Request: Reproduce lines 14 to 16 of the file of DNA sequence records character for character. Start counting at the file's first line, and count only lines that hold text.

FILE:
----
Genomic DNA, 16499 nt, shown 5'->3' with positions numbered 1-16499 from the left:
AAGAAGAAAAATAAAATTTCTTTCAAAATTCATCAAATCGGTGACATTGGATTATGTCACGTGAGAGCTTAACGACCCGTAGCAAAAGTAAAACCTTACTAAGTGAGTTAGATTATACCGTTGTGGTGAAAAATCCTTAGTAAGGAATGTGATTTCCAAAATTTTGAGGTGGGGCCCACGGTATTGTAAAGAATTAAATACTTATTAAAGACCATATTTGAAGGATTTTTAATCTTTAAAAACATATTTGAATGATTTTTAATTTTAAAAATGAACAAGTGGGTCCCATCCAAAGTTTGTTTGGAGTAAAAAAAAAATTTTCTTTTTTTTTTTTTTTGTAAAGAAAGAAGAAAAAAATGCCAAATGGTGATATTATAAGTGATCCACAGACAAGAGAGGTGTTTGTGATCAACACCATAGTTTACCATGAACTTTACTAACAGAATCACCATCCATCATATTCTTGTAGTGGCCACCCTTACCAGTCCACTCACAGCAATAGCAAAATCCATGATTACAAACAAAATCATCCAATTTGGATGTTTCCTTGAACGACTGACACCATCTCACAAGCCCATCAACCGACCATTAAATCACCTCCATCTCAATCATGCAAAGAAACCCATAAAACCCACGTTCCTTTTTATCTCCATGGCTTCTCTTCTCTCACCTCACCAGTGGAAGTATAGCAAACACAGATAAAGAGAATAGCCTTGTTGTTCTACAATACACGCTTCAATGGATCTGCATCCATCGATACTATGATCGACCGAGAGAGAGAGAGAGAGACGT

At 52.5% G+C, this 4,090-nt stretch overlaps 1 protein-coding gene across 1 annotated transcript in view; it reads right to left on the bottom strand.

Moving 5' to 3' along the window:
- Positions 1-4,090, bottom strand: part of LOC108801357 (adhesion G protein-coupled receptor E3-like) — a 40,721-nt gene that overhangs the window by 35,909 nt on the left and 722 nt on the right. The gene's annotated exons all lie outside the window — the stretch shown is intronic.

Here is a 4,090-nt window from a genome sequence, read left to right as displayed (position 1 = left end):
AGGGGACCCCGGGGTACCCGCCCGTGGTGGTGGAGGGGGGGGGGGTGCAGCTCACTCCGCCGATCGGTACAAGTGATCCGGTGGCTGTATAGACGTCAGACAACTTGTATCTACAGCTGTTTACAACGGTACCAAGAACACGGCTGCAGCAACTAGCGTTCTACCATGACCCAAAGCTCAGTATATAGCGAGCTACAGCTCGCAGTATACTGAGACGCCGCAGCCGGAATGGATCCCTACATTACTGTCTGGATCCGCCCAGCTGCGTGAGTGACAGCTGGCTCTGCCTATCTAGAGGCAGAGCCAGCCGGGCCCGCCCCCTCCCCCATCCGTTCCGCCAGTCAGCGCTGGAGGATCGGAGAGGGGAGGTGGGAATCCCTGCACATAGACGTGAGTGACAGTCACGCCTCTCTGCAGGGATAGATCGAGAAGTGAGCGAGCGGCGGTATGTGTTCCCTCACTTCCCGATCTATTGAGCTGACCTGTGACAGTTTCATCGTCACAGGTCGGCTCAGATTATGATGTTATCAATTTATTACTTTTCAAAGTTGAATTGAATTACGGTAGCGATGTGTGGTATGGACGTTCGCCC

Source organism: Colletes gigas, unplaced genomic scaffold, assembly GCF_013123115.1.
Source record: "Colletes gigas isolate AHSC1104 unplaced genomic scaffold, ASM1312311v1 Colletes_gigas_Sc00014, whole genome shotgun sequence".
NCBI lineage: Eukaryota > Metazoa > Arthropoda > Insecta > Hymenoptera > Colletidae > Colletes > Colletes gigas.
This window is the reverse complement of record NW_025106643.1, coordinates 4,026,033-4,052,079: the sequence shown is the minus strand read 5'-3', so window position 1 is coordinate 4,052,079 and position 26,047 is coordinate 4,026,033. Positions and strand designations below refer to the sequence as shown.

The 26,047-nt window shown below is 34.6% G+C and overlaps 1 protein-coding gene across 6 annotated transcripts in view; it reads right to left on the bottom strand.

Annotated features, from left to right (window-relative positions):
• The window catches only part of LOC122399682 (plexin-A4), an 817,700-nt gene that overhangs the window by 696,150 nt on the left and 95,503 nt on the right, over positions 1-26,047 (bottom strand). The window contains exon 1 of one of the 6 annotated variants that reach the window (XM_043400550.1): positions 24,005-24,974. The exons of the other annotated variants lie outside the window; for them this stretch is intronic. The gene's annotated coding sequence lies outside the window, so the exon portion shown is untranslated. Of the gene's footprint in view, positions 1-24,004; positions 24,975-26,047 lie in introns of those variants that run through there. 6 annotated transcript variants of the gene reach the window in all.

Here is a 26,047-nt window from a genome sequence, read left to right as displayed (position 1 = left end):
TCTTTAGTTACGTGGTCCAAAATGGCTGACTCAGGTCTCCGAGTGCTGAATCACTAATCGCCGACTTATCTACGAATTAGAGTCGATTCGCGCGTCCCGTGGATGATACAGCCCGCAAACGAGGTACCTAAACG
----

• The window catches only part of LOC122399682 (plexin-A4), an 817,700-nt gene that overhangs the window by 696,150 nt on the left and 95,503 nt on the right, over positions 1-26,047 (bottom strand). The window contains exon 1 of one of the 6 annotated variants that reach the window (XM_043400550.1): positions 24,005-24,974. The exons of the other annotated variants lie outside the window; for them this stretch is intronic. The gene's annotated coding sequence lies outside the window, so the exon portion shown is untranslated. Of the gene's footprint in view, positions 1-24,004; positions 24,975-26,047 lie in introns of those variants that run through there. 6 annotated transcript variants of the gene reach the window in all.

Here is a 26,047-nt window from a genome sequence, read left to right as displayed (position 1 = left end):
TCTTTAGTTACGTGGTCCAAAATGGCTGACTCAGGTCTCCGAGTGCTGAATCACTAATCGCCGACTTATCTACGAATTAGAGTCGATTCGCGCGTCCCGTGGATGATACAGCCCGCAAACGAGGTACCTAAACG